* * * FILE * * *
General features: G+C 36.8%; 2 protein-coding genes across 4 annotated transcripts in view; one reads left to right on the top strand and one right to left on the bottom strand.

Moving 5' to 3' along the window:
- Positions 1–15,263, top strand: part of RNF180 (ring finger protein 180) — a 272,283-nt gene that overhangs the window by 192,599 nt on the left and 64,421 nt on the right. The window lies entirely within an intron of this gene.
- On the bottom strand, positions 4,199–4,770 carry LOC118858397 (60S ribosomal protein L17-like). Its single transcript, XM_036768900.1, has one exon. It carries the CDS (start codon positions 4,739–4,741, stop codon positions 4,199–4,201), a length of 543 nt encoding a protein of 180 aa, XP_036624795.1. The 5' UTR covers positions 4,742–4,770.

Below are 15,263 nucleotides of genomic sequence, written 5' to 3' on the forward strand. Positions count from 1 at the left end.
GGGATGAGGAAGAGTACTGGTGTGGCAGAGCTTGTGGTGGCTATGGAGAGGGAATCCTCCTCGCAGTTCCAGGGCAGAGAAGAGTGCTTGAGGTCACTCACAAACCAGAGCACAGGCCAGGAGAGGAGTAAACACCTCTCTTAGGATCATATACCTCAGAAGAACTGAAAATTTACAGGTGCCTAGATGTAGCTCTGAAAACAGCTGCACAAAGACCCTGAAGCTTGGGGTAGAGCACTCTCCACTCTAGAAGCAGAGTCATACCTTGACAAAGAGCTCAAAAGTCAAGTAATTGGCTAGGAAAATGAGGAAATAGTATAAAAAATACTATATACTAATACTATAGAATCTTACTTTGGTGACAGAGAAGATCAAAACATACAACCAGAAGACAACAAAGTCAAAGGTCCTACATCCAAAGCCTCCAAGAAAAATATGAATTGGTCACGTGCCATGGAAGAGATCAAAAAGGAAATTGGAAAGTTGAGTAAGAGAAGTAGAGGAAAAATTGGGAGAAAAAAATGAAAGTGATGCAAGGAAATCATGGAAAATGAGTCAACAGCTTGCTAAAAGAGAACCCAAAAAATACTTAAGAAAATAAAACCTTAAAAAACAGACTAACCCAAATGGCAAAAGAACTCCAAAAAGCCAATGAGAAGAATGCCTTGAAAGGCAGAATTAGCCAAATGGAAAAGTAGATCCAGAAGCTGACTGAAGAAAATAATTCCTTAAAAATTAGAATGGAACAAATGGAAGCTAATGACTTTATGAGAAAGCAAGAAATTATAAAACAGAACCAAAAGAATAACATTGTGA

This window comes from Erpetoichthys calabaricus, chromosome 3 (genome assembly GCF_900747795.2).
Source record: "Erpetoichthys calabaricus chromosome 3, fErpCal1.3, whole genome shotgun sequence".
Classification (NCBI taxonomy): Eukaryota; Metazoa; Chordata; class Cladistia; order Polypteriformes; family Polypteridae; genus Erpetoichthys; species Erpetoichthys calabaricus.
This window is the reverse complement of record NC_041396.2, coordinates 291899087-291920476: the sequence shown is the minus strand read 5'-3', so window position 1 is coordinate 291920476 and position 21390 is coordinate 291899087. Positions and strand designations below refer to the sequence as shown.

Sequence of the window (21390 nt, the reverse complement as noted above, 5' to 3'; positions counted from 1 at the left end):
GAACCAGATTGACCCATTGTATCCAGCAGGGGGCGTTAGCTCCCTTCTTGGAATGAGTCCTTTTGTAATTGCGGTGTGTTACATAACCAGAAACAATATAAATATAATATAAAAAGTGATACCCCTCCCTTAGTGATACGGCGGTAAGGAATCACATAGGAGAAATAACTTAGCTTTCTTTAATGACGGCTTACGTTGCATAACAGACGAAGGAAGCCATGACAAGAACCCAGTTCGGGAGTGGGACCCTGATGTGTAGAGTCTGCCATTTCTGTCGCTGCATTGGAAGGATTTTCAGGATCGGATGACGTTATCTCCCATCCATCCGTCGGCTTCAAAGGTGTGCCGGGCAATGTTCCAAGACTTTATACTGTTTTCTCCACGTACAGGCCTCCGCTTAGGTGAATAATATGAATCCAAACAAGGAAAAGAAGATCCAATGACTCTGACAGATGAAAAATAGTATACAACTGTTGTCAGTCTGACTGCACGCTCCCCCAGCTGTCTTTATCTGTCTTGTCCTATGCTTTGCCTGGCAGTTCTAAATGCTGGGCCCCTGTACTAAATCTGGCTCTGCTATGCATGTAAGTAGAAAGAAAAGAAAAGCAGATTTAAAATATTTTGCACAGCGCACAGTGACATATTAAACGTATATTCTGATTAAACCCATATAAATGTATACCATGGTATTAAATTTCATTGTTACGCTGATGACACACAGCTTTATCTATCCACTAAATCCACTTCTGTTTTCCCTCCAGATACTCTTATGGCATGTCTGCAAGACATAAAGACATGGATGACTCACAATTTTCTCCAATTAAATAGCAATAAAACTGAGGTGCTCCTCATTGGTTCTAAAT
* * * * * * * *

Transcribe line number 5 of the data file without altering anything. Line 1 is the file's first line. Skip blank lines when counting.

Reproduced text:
Below are 15,263 nucleotides of genomic sequence, written 5' to 3' on the forward strand. Positions count from 1 at the left end.